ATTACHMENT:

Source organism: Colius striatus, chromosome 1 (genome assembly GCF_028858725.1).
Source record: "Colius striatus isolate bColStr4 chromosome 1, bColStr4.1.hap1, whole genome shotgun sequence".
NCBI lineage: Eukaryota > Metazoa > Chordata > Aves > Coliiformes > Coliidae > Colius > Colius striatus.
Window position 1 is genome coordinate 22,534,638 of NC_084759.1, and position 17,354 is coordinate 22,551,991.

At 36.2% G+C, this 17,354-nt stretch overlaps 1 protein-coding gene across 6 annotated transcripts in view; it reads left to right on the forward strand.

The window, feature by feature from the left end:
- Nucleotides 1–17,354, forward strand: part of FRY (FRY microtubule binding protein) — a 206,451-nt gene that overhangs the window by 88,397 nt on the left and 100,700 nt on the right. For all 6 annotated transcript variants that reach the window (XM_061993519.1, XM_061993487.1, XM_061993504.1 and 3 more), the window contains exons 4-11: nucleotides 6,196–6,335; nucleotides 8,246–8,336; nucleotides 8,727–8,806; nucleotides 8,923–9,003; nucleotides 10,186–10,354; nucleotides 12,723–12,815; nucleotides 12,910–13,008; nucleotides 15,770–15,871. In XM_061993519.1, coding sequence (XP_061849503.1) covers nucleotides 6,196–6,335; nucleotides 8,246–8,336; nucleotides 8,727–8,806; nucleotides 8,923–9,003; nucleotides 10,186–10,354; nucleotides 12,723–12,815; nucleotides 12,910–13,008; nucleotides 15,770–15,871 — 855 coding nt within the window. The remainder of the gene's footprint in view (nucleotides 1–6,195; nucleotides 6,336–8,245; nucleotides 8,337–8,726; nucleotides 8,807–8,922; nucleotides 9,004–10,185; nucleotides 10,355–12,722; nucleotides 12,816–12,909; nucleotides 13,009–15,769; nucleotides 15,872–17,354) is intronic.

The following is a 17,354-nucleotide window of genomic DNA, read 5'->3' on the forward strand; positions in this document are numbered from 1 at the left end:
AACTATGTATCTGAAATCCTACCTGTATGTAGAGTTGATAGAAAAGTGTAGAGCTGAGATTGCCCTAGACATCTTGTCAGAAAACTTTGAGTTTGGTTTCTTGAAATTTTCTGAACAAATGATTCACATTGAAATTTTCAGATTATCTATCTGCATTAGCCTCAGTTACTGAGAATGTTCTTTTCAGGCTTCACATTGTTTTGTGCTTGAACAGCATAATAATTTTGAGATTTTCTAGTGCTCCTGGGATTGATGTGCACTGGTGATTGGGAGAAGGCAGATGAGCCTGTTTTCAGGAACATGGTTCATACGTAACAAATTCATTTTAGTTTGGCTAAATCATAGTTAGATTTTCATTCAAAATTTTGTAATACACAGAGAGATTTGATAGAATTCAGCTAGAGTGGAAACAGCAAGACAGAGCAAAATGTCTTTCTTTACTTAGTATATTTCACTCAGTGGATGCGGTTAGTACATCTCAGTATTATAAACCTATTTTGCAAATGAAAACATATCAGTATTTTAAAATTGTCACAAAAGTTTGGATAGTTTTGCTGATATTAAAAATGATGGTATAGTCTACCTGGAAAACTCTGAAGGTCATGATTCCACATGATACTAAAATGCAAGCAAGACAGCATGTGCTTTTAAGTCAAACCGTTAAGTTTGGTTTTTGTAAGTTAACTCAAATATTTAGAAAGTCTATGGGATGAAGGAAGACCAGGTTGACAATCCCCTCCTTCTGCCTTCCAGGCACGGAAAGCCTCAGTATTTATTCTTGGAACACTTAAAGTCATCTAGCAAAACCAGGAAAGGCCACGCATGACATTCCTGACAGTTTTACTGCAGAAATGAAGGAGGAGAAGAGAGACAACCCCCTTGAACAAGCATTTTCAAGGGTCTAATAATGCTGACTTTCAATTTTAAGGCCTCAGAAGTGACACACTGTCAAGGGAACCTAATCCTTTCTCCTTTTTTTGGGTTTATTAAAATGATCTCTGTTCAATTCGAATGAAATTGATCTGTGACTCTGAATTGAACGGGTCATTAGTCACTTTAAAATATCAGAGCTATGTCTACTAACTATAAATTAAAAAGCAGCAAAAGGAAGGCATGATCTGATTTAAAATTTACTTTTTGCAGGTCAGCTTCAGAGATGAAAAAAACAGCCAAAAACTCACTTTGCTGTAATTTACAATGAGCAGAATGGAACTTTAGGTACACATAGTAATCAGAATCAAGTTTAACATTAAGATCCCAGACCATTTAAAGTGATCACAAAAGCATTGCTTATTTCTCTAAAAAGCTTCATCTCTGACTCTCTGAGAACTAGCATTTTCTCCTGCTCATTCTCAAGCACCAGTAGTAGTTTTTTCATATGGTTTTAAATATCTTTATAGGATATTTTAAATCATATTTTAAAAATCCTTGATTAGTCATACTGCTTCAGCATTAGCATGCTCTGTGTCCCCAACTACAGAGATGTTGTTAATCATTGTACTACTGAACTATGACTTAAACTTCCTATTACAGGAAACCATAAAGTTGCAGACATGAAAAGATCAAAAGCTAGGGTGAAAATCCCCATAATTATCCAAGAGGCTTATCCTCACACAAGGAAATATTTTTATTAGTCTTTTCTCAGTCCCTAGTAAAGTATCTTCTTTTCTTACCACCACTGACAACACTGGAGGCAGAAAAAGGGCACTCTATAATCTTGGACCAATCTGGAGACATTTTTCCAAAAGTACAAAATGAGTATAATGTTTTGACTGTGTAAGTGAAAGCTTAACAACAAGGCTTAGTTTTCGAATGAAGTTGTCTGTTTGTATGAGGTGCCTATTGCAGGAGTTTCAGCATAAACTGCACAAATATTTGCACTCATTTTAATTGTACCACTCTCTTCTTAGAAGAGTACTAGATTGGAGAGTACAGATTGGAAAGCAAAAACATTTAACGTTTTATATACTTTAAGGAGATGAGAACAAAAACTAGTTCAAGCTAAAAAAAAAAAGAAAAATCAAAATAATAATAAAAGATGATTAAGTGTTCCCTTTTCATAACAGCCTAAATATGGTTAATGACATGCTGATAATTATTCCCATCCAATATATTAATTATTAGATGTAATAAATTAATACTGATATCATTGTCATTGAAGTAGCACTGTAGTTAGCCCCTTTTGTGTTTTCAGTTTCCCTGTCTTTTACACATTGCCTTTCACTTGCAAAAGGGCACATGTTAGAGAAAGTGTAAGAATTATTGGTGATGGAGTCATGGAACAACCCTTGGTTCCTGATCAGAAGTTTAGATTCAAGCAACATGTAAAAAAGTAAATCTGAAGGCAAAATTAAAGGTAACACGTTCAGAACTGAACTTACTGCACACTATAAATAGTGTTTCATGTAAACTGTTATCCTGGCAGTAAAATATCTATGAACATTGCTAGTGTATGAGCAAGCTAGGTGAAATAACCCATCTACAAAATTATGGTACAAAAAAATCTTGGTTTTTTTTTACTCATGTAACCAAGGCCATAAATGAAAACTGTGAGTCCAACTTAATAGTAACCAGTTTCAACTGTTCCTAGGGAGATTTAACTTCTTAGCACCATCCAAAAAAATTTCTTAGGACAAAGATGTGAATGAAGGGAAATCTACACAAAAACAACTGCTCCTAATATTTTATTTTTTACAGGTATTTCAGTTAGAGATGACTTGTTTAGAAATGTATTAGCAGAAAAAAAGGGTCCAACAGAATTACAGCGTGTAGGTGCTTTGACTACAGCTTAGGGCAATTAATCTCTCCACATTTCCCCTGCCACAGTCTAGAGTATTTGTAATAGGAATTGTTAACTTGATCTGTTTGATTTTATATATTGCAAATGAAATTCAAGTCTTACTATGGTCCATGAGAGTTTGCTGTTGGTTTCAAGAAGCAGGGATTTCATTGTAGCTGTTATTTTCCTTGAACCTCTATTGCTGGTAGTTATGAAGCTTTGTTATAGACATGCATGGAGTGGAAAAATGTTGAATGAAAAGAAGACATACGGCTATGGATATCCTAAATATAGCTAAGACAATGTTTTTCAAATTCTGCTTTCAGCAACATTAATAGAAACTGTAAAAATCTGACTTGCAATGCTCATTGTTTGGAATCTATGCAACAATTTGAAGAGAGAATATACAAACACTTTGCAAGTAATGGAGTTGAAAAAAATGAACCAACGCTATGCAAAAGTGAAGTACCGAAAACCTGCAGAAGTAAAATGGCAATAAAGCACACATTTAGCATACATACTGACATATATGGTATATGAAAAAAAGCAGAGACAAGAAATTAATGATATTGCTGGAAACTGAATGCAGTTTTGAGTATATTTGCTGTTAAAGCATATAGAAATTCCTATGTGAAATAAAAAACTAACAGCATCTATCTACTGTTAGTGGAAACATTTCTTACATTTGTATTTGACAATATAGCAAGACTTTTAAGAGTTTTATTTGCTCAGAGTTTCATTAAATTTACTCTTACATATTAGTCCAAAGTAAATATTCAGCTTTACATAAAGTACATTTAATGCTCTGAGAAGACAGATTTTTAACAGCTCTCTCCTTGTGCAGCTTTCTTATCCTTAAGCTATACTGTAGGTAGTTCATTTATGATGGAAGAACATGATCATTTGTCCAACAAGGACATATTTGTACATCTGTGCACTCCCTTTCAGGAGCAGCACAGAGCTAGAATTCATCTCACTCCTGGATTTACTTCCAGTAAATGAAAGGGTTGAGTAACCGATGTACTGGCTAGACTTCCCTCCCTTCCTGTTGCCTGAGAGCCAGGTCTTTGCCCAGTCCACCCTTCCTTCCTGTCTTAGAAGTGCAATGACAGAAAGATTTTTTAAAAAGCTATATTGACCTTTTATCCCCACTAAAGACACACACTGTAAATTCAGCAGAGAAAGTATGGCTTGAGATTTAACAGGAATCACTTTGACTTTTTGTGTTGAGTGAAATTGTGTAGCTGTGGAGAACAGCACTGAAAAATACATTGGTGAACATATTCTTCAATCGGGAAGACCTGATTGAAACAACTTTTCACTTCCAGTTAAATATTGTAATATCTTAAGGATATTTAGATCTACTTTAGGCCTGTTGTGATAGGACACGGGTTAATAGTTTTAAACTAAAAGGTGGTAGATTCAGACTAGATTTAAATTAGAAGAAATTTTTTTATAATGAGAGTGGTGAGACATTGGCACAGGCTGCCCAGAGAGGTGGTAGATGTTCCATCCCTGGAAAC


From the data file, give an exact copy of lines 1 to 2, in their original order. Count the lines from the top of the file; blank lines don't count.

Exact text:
Source organism: Colius striatus, chromosome 1 (genome assembly GCF_028858725.1).
Source record: "Colius striatus isolate bColStr4 chromosome 1, bColStr4.1.hap1, whole genome shotgun sequence".